A man is escaping from a messy situation; his brother has reason to take his life and the brute force to do so. The man comes to a certain place for the night, and in his sleep he dreams. In his dream the sky opens, and there’s a ladder, propped up from the earth into that opening in the sky. A connection exists, in this place, in his dream, between his life on this earth and the place where God dwells (which is what “heaven” means: heaven is a created “place” that God has made so that he can be close to his creation). In this dream God is up there in his place, heaven, but the communication between God and man is made visible: there is that ladder with the angels of God going up and down upon it. God speaks to this man in his dream, and confirms that he has a future. God will be “with” him and “keep” him into that future; despite the messiness and danger and forthcoming troubles and struggles, his life will never be cut off from the life of God.

It is an angelic revelation, and it shows how God is always close to us. There is that ladder, there are those angels: no matter where we go, no matter what happens to us, we have access to communication with God. We will never be cut off.

This is true for us—it’s not merely an ancient picture that might make us feel a little better—because Jesus is that ladder. This we know from the New Testament, from Saint John’s gospel. There is a man named Nathaniel sitting under a fig tree. His friend Philip finds him there, and urges him to come meet Jesus. When Nathaniel arrives, Jesus recognizes him, and calls him a man without guile. Nathaniel is perhaps flattered (who wouldn’t be?), but he doesn’t know how Jesus knows him. Jesus tells him: “Before Philip called you, when you were under the fig tree, I saw you.” And Nathaniel believes. He calls Jesus the son of God and the king of Israel.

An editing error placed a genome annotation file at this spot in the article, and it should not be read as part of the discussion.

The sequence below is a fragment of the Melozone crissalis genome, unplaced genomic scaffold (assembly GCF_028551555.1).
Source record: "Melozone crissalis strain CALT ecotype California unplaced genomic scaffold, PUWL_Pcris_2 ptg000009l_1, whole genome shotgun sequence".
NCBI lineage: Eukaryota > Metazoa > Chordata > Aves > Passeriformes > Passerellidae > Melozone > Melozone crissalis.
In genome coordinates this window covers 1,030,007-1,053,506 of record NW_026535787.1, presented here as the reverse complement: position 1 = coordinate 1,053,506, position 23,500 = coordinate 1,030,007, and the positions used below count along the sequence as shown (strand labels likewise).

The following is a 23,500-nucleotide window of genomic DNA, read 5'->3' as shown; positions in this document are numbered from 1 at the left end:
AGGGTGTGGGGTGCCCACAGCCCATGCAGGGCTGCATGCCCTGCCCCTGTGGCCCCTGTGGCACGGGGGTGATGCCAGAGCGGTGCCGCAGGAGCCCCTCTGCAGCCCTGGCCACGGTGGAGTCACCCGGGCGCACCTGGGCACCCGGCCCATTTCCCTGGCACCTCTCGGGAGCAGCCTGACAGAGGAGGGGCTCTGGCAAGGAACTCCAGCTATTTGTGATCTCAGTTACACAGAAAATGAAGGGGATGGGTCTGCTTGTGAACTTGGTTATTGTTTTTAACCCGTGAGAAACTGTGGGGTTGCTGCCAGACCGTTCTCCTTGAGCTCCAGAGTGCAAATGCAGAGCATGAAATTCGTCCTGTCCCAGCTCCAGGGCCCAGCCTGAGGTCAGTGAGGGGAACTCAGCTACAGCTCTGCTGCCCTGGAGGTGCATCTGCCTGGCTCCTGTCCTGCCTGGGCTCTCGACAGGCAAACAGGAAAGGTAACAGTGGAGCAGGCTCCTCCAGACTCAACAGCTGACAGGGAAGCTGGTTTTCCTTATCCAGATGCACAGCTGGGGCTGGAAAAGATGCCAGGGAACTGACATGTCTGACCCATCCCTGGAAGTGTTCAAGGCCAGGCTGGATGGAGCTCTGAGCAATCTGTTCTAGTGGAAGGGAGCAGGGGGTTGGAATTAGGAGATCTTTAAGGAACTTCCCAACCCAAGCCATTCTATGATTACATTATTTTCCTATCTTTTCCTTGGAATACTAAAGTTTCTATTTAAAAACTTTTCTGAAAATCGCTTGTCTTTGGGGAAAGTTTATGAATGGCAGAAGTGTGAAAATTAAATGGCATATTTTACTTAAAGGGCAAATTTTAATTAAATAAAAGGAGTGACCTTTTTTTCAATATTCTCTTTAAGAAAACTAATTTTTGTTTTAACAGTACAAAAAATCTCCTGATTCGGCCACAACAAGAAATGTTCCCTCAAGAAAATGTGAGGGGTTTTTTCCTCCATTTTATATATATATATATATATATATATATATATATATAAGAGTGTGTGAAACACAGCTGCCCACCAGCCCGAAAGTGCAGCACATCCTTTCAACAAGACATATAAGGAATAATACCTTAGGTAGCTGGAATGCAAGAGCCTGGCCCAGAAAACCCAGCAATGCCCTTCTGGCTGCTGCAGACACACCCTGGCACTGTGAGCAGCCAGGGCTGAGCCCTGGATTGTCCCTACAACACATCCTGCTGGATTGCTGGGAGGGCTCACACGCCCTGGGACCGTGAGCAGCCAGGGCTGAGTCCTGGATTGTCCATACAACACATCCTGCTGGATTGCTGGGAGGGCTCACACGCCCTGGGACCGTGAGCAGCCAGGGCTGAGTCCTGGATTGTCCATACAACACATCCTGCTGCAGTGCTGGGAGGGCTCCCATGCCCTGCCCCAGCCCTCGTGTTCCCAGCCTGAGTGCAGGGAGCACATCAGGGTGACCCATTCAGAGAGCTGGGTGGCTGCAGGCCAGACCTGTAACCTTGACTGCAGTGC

This, however, is not the end of it. Jesus then says, Thou shalt see greater things than these. . . . Ye shall see heaven open, and the angels of God ascending and descending upon the Son of man.

Jesus deliberately references Jacob’s dream. And the “you” in what he says—“ye shall see . . . angels . . . ascending and descending”—that “you” is plural. It starts out singular—thou, Nathaniel—then it turns plural. In Texas we say “y’all.” It means all the disciples. It means all those who hear this Gospel read through the centuries. It means you who are sitting here in pews on Beacon Hill in the city of Boston. For you to see: angels ascend and descend upon Jesus, who is Jacob’s ladder but not confined to that place where Jacob had his dream but is wherever the Holy Spirit is. Since Jesus’ gift to all who would receive him is the Holy Spirit, wherever you are there is this ladder, there is this communication; wherever you are, you are not cut off from God.

But don’t forget the preamble: “Thou shalt see greater things than these.”